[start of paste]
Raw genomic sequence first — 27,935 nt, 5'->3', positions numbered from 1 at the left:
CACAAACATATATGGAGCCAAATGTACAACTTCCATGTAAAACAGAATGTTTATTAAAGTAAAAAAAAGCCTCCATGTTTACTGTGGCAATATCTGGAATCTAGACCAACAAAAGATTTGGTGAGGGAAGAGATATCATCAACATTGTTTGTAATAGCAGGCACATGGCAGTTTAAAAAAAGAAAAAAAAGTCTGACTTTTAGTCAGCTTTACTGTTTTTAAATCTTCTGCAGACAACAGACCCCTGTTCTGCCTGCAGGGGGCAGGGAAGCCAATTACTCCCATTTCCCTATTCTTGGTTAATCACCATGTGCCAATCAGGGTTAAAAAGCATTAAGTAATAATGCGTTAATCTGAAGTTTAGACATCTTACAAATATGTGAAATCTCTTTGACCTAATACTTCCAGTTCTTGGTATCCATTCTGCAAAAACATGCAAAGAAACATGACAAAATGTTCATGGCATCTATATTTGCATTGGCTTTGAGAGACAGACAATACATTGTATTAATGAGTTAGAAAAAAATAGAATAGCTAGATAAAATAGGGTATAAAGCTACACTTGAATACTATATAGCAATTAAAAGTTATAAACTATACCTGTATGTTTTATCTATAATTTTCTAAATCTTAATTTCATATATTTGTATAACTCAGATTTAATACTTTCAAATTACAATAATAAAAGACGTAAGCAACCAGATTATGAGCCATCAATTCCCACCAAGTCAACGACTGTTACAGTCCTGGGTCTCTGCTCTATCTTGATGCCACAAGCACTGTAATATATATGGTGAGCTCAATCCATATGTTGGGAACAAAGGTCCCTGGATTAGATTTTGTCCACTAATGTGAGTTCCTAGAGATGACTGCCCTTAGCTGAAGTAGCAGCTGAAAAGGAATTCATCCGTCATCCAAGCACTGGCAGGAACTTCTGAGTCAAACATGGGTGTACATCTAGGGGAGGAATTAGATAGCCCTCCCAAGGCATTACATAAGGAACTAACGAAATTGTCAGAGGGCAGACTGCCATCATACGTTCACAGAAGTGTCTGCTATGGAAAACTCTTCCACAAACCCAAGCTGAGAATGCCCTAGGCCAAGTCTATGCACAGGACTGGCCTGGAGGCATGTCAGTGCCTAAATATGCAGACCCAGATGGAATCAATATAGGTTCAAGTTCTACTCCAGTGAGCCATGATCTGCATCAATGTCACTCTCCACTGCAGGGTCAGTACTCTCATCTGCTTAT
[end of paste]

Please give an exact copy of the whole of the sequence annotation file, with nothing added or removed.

Raw genomic sequence first — 27,935 nt, 5'->3', positions numbered from 1 at the left:
CACAAACATATATGGAGCCAAATGTACAACTTCCATGTAAAACAGAATGTTTATTAAAGTAAAAAAAAGCCTCCATGTTTACTGTGGCAATATCTGGAATCTAGACCAACAAAAGATTTGGTGAGGGAAGAGATATCATCAACATTGTTTGTAATAGCAGGCACATGGCAGTTTAAAAAAAGAAAAAAAAGTCTGACTTTTAGTCAGCTTTACTGTTTTTAAATCTTCTGCAGACAACAGACCCCTGTTCTGCCTGCAGGGGGCAGGGAAGCCAATTACTCCCATTTCCCTATTCTTGGTTAATCACCATGTGCCAATCAGGGTTAAAAAGCATTAAGTAATAATGCGTTAATCTGAAGTTTAGACATCTTACAAATATGTGAAATCTCTTTGACCTAATACTTCCAGTTCTTGGTATCCATTCTGCAAAAACATGCAAAGAAACATGACAAAATGTTCATGGCATCTATATTTGCATTGGCTTTGAGAGACAGACAATACATTGTATTAATGAGTTAGAAAAAAATAGAATAGCTAGATAAAATAGGGTATAAAGCTACACTTGAATACTATATAGCAATTAAAAGTTATAAACTATACCTGTATGTTTTATCTATAATTTTCTAAATCTTAATTTCATATATTTGTATAACTCAGATTTAATACTTTCAAATTACAATAATAAAAGACGTAAGCAACCAGATTATGAGCCATCAATTCCCACCAAGTCAACGACTGTTACAGTCCTGGGTCTCTGCTCTATCTTGATGCCACAAGCACTGTAATATATATGGTGAGCTCAATCCATATGTTGGGAACAAAGGTCCCTGGATTAGATTTTGTCCACTAATGTGAGTTCCTAGAGATGACTGCCCTTAGCTGAAGTAGCAGCTGAAAAGGAATTCATCCGTCATCCAAGCACTGGCAGGAACTTCTGAGTCAAACATGGGTGTACATCTAGGGGAGGAATTAGATAGCCCTCCCAAGGCATTACATAAGGAACTAACGAAATTGTCAGAGGGCAGACTGCCATCATACGTTCACAGAAGTGTCTGCTATGGAAAACTCTTCCACAAACCCAAGCTGAGAATGCCCTAGGCCAAGTCTATGCACAGGACTGGCCTGGAGGCATGTCAGTGCCTAAATATGCAGACCCAGATGGAATCAATATAGGTTCAAGTTCTACTCCAGTGAGCCATGATCTGCATCAATGTCACTCTCCACTGCAGGGTCAGTACTCTCATCTGCTTAT